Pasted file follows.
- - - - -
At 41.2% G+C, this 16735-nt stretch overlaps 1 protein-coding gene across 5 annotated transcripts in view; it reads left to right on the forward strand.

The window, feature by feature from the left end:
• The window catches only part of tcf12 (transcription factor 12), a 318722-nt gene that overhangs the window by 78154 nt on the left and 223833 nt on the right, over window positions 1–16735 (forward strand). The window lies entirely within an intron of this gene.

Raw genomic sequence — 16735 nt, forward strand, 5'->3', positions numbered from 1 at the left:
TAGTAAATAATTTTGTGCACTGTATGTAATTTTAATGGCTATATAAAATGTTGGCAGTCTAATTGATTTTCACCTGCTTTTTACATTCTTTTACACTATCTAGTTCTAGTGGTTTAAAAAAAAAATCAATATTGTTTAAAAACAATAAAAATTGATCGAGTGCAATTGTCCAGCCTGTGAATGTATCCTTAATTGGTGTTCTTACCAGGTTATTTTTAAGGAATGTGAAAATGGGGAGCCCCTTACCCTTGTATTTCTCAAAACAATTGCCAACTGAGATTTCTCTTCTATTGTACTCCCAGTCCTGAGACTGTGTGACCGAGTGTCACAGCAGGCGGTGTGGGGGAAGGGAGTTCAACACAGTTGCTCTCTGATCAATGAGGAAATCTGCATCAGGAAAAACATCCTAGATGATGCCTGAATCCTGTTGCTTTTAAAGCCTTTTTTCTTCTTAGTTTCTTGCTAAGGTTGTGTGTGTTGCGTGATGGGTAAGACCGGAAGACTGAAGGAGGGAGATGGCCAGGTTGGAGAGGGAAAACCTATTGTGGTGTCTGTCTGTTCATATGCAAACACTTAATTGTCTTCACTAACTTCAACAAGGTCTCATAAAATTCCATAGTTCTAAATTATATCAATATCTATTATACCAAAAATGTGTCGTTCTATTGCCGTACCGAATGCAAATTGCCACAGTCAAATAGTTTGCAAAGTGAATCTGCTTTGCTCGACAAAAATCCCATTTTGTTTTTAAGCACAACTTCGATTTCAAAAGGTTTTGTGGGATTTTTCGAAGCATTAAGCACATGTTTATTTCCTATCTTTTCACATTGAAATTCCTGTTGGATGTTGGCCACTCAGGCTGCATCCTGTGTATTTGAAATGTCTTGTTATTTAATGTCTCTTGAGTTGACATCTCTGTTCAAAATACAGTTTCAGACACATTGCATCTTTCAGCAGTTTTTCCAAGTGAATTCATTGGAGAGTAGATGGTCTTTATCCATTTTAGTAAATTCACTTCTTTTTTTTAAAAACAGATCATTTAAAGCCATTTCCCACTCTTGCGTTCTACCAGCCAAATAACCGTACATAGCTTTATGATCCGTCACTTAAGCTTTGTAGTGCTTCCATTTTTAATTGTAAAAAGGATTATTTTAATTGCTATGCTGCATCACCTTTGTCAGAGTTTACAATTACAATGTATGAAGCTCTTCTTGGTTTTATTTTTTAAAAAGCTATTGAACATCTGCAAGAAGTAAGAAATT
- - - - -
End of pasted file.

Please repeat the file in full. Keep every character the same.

At 41.2% G+C, this 16735-nt stretch overlaps 1 protein-coding gene across 5 annotated transcripts in view; it reads left to right on the forward strand.

The window, feature by feature from the left end:
• The window catches only part of tcf12 (transcription factor 12), a 318722-nt gene that overhangs the window by 78154 nt on the left and 223833 nt on the right, over window positions 1–16735 (forward strand). The window lies entirely within an intron of this gene.

Raw genomic sequence — 16735 nt, forward strand, 5'->3', positions numbered from 1 at the left:
TAGTAAATAATTTTGTGCACTGTATGTAATTTTAATGGCTATATAAAATGTTGGCAGTCTAATTGATTTTCACCTGCTTTTTACATTCTTTTACACTATCTAGTTCTAGTGGTTTAAAAAAAAAATCAATATTGTTTAAAAACAATAAAAATTGATCGAGTGCAATTGTCCAGCCTGTGAATGTATCCTTAATTGGTGTTCTTACCAGGTTATTTTTAAGGAATGTGAAAATGGGGAGCCCCTTACCCTTGTATTTCTCAAAACAATTGCCAACTGAGATTTCTCTTCTATTGTACTCCCAGTCCTGAGACTGTGTGACCGAGTGTCACAGCAGGCGGTGTGGGGGAAGGGAGTTCAACACAGTTGCTCTCTGATCAATGAGGAAATCTGCATCAGGAAAAACATCCTAGATGATGCCTGAATCCTGTTGCTTTTAAAGCCTTTTTTCTTCTTAGTTTCTTGCTAAGGTTGTGTGTGTTGCGTGATGGGTAAGACCGGAAGACTGAAGGAGGGAGATGGCCAGGTTGGAGAGGGAAAACCTATTGTGGTGTCTGTCTGTTCATATGCAAACACTTAATTGTCTTCACTAACTTCAACAAGGTCTCATAAAATTCCATAGTTCTAAATTATATCAATATCTATTATACCAAAAATGTGTCGTTCTATTGCCGTACCGAATGCAAATTGCCACAGTCAAATAGTTTGCAAAGTGAATCTGCTTTGCTCGACAAAAATCCCATTTTGTTTTTAAGCACAACTTCGATTTCAAAAGGTTTTGTGGGATTTTTCGAAGCATTAAGCACATGTTTATTTCCTATCTTTTCACATTGAAATTCCTGTTGGATGTTGGCCACTCAGGCTGCATCCTGTGTATTTGAAATGTCTTGTTATTTAATGTCTCTTGAGTTGACATCTCTGTTCAAAATACAGTTTCAGACACATTGCATCTTTCAGCAGTTTTTCCAAGTGAATTCATTGGAGAGTAGATGGTCTTTATCCATTTTAGTAAATTCACTTCTTTTTTTTAAAAACAGATCATTTAAAGCCATTTCCCACTCTTGCGTTCTACCAGCCAAATAACCGTACATAGCTTTATGATCCGTCACTTAAGCTTTGTAGTGCTTCCATTTTTAATTGTAAAAAGGATTATTTTAATTGCTATGCTGCATCACCTTTGTCAGAGTTTACAATTACAATGTATGAAGCTCTTCTTGGTTTTATTTTTTAAAAAGCTATTGAACATCTGCAAGAAGTAAGAAATT